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Nothing original was ever built or invented unless someone imagined it first. But in the extremely practical world of construction, almost everything we set out to imagine and build is based on what is currently doable. Almost all cutting-edge industry innovations are built on the last string of innovations that proved out and paid off.

Science fiction, however, earns its special place by opening a gap between what we can do today and what we might do tomorrow. It bridges that gap with a magical span that requires no buttressing and no load calculations, only conceivability.

ENR allowed authors entering the Construction Science Fiction Contest to use pen names to encourage them—and their employers—to relax and let imaginations flow. ENR accepted writing from minors, with releases countersigned by a parent or guardian, and ENR paid the first-, second- and third-place winners $1,000, $750 and $500, respectively. And while ENR secured publishing rights, authors own the stories and can publish elsewhere.

ENR left the style of presentation wide open, although nearly all the submissions fell into two categories: those that developed story lines, characters and plots and those that took the form of futuristic proposals, essays or presentations delivered at future dates. Those in the latter category are not competitive as stories, but are still rich with ideas. We plan to post many in coming months. Judges acknowledged stories for their construction vision but also for capturing the reader with entertainment and good storytelling.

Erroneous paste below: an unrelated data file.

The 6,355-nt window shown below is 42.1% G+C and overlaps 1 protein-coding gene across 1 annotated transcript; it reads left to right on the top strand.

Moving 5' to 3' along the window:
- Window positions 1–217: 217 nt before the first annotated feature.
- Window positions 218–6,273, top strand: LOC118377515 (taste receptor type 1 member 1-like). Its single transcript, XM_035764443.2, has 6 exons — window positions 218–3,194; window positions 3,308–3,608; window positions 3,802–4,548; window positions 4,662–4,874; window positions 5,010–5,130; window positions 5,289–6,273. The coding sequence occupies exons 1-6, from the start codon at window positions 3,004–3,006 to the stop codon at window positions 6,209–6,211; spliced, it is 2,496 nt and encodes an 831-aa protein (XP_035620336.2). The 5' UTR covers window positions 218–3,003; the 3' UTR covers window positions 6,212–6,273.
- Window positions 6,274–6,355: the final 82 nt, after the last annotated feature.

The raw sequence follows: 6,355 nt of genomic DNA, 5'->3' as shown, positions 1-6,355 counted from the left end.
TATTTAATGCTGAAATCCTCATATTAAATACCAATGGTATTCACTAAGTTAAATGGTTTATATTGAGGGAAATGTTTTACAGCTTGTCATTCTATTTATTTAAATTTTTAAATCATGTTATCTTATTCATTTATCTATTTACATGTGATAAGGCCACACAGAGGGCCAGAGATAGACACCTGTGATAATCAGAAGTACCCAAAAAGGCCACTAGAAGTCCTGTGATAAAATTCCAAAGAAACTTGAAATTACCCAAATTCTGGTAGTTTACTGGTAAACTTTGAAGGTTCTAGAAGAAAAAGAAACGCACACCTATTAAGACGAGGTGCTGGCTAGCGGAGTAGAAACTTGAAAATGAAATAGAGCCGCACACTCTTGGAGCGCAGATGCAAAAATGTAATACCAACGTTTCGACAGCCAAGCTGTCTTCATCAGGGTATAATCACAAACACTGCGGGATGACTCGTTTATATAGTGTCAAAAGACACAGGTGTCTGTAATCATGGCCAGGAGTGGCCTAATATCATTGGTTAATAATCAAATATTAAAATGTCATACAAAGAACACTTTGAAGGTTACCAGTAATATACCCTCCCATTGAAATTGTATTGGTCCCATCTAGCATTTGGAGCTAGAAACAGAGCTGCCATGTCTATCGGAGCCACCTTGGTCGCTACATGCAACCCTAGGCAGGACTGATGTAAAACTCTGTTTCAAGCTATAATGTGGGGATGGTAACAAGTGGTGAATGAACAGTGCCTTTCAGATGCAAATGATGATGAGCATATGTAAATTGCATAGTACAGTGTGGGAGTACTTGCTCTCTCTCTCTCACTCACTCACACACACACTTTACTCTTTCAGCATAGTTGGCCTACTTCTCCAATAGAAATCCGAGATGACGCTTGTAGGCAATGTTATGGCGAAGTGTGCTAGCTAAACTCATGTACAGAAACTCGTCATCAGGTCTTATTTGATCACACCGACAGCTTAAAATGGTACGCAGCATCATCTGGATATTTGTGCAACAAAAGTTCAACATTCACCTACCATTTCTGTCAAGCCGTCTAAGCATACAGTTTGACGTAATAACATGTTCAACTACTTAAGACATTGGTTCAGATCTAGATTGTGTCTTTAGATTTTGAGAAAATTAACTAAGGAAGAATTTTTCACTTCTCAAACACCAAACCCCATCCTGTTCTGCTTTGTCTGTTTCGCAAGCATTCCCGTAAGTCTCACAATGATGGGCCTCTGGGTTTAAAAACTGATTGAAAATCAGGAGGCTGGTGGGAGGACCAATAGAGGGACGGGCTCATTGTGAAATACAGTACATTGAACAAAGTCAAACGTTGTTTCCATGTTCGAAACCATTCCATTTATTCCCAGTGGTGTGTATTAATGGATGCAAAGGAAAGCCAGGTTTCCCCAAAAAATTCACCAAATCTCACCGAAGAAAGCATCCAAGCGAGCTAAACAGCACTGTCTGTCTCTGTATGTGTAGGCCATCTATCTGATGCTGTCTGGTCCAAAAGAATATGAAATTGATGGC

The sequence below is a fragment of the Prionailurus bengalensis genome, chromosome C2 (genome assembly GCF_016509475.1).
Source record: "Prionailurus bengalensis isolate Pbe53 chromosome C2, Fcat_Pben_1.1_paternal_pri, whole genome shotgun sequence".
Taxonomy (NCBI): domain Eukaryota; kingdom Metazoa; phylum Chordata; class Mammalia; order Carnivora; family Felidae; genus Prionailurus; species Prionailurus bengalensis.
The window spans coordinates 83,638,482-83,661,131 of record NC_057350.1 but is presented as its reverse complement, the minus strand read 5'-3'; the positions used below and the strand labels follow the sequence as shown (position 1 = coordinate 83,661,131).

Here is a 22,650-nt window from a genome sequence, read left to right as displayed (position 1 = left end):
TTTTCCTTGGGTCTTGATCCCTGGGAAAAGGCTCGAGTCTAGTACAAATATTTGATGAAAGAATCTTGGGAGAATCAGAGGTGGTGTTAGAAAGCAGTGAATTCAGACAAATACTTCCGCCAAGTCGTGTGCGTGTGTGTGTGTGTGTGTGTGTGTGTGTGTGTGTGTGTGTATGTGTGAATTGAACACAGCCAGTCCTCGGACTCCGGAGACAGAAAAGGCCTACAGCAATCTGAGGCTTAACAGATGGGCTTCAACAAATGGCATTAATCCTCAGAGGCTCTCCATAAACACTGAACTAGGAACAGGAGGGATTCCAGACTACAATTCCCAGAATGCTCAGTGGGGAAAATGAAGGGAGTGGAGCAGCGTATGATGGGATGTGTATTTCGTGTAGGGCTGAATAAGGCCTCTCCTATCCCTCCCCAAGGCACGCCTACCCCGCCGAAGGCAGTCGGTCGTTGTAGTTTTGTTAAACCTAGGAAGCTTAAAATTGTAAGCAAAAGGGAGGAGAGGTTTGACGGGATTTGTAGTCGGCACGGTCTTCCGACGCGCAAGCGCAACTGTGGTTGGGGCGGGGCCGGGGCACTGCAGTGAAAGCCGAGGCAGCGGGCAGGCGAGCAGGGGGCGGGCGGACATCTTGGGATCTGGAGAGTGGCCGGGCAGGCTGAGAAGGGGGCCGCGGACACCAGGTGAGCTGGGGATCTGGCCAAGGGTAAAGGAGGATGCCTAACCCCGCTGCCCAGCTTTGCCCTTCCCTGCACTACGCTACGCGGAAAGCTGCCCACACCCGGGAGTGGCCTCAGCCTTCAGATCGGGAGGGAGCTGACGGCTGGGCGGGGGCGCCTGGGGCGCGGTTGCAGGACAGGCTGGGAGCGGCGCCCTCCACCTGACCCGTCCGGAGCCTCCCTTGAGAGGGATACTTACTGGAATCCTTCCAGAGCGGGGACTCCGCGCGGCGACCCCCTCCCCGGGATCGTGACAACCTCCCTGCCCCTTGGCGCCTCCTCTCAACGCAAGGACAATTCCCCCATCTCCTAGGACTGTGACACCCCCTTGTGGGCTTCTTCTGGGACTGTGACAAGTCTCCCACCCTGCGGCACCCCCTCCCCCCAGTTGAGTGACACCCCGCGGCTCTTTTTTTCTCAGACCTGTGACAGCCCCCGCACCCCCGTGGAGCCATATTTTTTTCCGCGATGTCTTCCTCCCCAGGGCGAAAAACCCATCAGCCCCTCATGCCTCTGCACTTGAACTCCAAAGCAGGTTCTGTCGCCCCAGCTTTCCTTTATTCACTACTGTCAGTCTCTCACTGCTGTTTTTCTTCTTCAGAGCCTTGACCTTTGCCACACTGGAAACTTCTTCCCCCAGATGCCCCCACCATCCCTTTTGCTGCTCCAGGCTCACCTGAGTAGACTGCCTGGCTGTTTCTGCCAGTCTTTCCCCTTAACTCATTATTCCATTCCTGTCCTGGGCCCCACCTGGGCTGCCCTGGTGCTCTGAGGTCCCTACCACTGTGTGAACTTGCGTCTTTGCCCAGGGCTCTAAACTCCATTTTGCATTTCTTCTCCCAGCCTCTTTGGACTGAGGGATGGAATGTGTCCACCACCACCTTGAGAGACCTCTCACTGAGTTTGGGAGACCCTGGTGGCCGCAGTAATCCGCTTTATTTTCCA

Judging was blind. Aside from the contest manager, no one on ENR's staff or the judges' panel knew who the authors were until the decisions were made final.

Email comments from authors suggest many found the project liberating and fun. "Thank you for conducting this contest. Preparing the entry was not only thoroughly enjoyable, it was also a great learning experience," commented Walker Lee Evey, who wrote "Of Man and Mouse."

Several mentioned the pleasure of brainstorming with colleagues, although some also shared a hope expressed by Sam Florman—author of the entry "In the Face of Disaster,"—that some stories deal with moral questions as well as technical wonders. "So much for you judges to consider. I'm not really competing for an award, just want to be part of the fun. And it's more than fun: Inspiring young and enthusiastic writers about engineering's future—that's a worthy cause," Florman wrote.

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